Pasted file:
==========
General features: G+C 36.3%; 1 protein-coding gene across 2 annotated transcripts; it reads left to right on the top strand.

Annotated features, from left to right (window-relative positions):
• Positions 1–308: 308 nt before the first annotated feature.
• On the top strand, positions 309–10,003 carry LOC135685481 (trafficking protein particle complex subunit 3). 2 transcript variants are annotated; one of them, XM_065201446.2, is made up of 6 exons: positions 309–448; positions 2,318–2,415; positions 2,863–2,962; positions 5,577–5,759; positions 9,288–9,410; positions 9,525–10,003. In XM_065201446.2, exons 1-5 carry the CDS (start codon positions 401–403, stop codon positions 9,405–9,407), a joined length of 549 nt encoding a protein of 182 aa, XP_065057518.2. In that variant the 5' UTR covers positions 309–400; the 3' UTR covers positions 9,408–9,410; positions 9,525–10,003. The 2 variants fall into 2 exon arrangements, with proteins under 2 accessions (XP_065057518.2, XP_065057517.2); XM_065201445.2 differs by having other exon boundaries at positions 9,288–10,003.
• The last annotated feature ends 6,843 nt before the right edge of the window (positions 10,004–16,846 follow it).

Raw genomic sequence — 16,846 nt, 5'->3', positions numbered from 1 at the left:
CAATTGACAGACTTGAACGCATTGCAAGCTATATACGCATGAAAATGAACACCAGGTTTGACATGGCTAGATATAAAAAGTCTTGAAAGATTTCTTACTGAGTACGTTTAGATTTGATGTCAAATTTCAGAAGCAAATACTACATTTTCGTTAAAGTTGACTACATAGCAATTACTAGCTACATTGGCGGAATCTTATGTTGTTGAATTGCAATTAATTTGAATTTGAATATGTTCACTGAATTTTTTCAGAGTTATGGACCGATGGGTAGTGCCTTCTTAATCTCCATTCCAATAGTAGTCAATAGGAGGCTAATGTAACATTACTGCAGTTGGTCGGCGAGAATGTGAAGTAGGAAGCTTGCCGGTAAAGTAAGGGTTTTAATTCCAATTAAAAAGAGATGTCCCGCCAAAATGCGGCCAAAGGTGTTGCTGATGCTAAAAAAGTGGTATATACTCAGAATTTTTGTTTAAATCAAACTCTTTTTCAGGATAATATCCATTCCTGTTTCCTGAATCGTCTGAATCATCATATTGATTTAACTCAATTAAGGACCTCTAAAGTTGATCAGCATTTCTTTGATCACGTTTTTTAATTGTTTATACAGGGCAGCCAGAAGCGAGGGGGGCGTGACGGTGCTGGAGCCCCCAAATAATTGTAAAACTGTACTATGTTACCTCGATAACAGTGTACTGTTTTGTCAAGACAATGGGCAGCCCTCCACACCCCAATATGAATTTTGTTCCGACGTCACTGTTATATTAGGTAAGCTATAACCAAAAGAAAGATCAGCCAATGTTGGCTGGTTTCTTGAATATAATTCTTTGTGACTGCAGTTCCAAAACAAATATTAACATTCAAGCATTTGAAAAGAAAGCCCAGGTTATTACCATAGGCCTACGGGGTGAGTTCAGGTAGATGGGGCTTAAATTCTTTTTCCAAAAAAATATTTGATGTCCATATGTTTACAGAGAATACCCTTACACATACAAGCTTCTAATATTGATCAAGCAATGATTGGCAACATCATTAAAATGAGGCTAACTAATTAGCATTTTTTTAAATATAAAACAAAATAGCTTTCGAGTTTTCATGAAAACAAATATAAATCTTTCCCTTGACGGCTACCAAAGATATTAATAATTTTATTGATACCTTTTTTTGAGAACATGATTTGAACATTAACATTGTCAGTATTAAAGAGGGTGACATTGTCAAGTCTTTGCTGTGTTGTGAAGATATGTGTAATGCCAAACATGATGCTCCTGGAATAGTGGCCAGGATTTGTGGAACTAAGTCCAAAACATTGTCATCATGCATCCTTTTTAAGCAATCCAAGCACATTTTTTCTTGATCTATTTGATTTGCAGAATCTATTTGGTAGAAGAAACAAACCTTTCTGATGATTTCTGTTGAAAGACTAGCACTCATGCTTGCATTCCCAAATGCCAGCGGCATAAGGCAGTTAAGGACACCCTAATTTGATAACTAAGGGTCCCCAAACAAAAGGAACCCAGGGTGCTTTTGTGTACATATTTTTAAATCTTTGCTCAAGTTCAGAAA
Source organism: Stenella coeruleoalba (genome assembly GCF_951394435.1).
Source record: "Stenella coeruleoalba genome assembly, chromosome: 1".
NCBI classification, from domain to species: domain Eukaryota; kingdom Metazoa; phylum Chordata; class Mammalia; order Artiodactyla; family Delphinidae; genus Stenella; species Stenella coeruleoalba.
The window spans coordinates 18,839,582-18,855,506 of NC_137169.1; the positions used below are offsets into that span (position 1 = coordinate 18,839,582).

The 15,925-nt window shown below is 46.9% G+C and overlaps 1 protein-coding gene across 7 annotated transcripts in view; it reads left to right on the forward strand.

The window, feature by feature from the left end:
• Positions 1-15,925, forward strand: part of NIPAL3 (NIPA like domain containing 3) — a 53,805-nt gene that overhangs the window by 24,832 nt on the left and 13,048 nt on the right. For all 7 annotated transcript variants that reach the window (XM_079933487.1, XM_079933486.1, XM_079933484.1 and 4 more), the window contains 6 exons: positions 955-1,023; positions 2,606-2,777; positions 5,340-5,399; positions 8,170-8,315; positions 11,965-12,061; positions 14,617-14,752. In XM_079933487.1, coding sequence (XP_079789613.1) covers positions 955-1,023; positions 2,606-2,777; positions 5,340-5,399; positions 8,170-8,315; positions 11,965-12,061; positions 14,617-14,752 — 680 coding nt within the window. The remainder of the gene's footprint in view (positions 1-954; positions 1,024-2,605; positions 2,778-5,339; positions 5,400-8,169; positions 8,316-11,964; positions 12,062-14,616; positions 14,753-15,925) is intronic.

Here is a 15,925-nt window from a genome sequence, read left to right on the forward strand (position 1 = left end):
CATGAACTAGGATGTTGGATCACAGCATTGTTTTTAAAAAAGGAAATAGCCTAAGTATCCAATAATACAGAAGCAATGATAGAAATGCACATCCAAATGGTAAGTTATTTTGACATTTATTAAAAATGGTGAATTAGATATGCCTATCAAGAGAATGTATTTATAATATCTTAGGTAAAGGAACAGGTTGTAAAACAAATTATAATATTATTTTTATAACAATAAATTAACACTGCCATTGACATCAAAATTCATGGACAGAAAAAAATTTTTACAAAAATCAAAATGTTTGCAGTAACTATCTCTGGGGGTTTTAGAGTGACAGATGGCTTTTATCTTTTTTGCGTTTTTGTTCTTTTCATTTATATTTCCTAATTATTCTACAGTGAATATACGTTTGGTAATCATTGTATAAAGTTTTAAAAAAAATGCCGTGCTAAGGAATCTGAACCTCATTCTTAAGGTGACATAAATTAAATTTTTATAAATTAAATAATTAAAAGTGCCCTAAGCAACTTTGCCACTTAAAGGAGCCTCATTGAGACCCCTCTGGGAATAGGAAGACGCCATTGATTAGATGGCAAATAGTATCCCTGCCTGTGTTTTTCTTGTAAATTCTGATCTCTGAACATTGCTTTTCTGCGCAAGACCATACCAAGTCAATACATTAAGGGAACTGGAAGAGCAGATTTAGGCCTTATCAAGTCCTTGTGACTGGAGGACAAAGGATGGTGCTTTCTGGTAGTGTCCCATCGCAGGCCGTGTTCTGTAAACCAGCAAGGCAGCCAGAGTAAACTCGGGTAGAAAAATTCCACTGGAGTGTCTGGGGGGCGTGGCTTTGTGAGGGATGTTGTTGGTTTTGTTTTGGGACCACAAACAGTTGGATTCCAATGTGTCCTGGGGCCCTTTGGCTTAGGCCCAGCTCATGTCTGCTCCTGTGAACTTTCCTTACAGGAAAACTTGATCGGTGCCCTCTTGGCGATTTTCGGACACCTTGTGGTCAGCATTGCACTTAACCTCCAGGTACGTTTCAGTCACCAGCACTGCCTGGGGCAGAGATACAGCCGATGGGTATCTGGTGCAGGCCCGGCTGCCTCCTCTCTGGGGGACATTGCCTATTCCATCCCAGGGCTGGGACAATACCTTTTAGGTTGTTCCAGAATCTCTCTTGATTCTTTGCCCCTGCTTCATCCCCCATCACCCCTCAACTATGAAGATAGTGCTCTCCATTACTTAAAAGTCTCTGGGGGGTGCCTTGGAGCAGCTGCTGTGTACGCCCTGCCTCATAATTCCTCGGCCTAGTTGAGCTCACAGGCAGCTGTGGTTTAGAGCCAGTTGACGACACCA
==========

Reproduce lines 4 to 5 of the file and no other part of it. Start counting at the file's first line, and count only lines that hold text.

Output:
• On the top strand, positions 309–10,003 carry LOC135685481 (trafficking protein particle complex subunit 3). 2 transcript variants are annotated; one of them, XM_065201446.2, is made up of 6 exons: positions 309–448; positions 2,318–2,415; positions 2,863–2,962; positions 5,577–5,759; positions 9,288–9,410; positions 9,525–10,003. In XM_065201446.2, exons 1-5 carry the CDS (start codon positions 401–403, stop codon positions 9,405–9,407), a joined length of 549 nt encoding a protein of 182 aa, XP_065057518.2. In that variant the 5' UTR covers positions 309–400; the 3' UTR covers positions 9,408–9,410; positions 9,525–10,003. The 2 variants fall into 2 exon arrangements, with proteins under 2 accessions (XP_065057518.2, XP_065057517.2); XM_065201445.2 differs by having other exon boundaries at positions 9,288–10,003.
• The last annotated feature ends 6,843 nt before the right edge of the window (positions 10,004–16,846 follow it).